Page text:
I also started The DSP Project an online electronic music production show to share knowledge and ensure my own musical growth. As it turns out it had the bonus of helping me to gain access many great studios, engineers and plenty of new gear to play with and review.

Having results I felt I could improve on from other services and a natural interest in hearing the finer details of sound. I studied and enjoyed the art of mastering more intensely. Through the show and my own music I was fortunate enough to gain mastering experience at Fluid Mastering and Metropolis studios. Working with top notch London engineers gave me an appreciation for the truth depth and beauty of this craft.

After five years in London honing my mastering, producing, performing and teaching skills; I returned home to New Zealand and built an ideal mastering studio with some of my favorite delicious hardware.
Om nom nom nom.

-Rupert

Once we have heard your track in our accurate listening environment we are happy to discuss how the mix could potentially be better prepared for mastering. If you would like this feedback just ask.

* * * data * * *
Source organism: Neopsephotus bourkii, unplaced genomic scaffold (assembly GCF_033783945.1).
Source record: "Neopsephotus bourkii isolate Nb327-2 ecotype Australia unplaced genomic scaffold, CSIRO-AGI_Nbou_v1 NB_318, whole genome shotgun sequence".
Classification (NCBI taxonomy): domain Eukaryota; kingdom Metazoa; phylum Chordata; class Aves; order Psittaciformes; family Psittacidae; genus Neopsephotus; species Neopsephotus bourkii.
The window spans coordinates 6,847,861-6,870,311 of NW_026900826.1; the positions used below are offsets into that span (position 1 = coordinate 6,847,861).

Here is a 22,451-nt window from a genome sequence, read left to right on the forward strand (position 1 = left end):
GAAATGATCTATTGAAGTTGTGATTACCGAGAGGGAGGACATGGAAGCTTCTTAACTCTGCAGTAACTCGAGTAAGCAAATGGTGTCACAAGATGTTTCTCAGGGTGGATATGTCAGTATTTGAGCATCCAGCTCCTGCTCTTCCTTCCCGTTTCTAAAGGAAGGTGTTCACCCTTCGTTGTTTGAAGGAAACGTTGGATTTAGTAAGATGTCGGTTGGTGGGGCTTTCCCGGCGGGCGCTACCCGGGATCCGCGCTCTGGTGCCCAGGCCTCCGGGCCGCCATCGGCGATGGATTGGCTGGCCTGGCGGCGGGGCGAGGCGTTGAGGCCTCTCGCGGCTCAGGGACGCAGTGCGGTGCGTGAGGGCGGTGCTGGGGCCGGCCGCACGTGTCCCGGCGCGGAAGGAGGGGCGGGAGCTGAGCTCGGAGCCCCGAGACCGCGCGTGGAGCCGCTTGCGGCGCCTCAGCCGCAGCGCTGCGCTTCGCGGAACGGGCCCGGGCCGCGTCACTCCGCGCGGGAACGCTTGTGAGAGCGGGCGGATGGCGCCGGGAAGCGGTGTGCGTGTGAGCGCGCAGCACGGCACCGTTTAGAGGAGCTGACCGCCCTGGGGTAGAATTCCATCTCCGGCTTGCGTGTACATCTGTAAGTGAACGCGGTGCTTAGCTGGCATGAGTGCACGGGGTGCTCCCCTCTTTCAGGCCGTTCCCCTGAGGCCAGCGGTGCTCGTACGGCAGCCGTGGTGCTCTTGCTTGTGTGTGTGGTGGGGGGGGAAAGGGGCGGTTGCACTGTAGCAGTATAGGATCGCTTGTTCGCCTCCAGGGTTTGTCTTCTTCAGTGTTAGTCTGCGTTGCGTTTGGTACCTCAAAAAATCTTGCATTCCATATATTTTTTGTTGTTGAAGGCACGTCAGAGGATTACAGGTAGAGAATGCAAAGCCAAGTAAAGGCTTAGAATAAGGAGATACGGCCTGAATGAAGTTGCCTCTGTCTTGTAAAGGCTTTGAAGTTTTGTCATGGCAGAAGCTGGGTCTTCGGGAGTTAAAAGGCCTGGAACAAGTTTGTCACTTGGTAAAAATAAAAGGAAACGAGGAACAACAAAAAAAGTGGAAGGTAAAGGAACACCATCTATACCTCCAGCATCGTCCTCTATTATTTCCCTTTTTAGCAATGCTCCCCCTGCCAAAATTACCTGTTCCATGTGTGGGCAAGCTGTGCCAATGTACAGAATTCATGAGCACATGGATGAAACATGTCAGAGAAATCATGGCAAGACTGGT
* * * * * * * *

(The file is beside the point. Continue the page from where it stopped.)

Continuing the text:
(Mix analysis is provided to paid clients only at no extra charge.)
    • Online mastering - Unsigned artist = $79 per track
    • Attended mastering = $120 per hour
    • Stem mastering - Unsigned = $45 per stem
    • Digital file delivery = Free
    • DDPi = Free
    • Revisions = 1x Free
    • Mix analysis = Free for paid clients
    • Reference CD = $30
    • Redbook production master CD = $50
    • 3 year digital archiving (Optional) = $15 per track
    • All pricing in USD

    • We accept paypal, credit cards via paypal and Bitcoin.
      Please enquire if you wish to pay with Bitcoin.
Usually an album will take about a week depending on current workload. Its first in first served but if you are in a hurry let us know and we will work to deliver.

Upload now if your ready or Lets talk if you got more questions.